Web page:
Audi's engineers looked closely at the areas where noise is generated - the fan, pre-chamber and measuring area. The objective was to ensure that the airflow was subject to as little resistance as possible in order to minimise energy costs and reduce airflow noise. The fan is a component of particularly ingenious design in the aeroacoustic wind tunnel, but also the major single source of noise in the system. Here, the Audi technicians put their faith in specially designed rotating and stationary blades, which help to ensure that many of the noise components generated in the wind tunnel are prevented from dispersing any further.
Compact silencers made of non-fibrous material also serve this purpose: they are installed in the tubes' diversion angles in front of and at the rear of the fan.
The measuring area is lined with the same material using an even more refined technical principle. This helps to prevent any acoustic tunnel effect with a powerful echo occurring on the test rig, something that would falsify the test results.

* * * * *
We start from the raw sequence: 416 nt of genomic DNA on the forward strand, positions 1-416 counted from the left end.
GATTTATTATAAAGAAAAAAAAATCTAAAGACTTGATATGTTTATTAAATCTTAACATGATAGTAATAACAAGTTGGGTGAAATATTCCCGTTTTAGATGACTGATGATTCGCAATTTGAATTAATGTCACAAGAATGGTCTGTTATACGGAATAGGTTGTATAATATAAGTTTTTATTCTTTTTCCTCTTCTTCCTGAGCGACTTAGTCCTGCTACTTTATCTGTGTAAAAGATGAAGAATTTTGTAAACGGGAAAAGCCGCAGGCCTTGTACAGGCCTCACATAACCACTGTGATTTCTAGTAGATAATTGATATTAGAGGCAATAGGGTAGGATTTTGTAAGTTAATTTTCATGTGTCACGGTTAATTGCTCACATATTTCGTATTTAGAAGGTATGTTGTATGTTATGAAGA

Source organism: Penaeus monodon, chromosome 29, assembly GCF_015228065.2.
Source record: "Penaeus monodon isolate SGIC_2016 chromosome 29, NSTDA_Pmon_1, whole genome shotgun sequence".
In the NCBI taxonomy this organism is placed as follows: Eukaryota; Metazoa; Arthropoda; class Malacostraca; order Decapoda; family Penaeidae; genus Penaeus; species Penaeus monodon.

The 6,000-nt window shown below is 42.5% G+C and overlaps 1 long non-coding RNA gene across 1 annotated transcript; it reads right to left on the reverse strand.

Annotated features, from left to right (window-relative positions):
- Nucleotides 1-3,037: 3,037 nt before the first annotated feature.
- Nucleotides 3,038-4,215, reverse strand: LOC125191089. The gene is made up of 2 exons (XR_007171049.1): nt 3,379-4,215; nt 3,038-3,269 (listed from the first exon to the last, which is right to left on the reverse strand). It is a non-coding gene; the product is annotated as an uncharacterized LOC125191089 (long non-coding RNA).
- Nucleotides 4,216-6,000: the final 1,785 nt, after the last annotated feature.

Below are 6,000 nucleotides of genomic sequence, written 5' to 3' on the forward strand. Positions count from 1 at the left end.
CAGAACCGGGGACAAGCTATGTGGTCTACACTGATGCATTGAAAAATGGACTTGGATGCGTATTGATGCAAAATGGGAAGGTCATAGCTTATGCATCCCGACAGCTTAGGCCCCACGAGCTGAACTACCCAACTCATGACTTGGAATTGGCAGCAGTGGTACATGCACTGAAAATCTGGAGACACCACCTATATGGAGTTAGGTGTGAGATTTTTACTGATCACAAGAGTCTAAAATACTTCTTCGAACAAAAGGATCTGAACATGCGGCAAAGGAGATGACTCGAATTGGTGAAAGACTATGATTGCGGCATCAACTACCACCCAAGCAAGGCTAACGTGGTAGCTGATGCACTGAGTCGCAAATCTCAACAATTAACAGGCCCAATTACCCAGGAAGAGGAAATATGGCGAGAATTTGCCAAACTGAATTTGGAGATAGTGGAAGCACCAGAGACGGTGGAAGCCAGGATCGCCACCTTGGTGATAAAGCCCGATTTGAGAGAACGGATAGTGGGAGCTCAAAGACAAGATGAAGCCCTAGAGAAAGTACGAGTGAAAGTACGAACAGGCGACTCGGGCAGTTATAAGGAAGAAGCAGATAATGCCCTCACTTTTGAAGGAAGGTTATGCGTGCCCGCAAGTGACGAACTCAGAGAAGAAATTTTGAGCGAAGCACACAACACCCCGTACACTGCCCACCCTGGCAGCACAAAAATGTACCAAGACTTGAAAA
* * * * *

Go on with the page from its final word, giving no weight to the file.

One of the test rig's most important technical highlights is the anti-noise system. How does this innovation work? Low frequency vibrations generated in the wind tunnel tube may compromise the accuracy of the measurements. Until now, such pressure resonance could only be attenuated by taking steps which also increased the noise level - something that naturally was out of the question for Audi's aeroacoustic wind tunnel. The new method exerts an active influence on the acoustic field: microphones are installed which record pressure vibrations in the air column. After a precisely defined delay, loudspeakers then emit counter-vibrations which neutralise the original resonance.
Another special feature of Audi's aeroacoustic test rig is the low air flow cross section. Air emerges from the jet over a surface area of only 11 m2. The advantages are obvious: low operating noise, reduced system and energy costs and - of particular significance - an opportunity for test personnel to approach the air flow to within a distance of 1 metre, even at top wind velocity. Because the human ear is one of the most sensitive of noise sensors, this advantage in everyday testing capability is indeed a decisive one.
Also new and unique in the area of aeroacoustic wind tunnels for passenger-car development is the technology which enables relative motion between the road and the vehicle to be simulated. By making the floor surface below the test vehicle move at the same speed as the wind - a moving belt runs at speeds up to 235 km/h - airflow conditions which match those encountered on an actual road are created. The car's wheels are driven by four miniature moving belts - this in turn enables the airflow in the area of the wheel to be accurately simulated.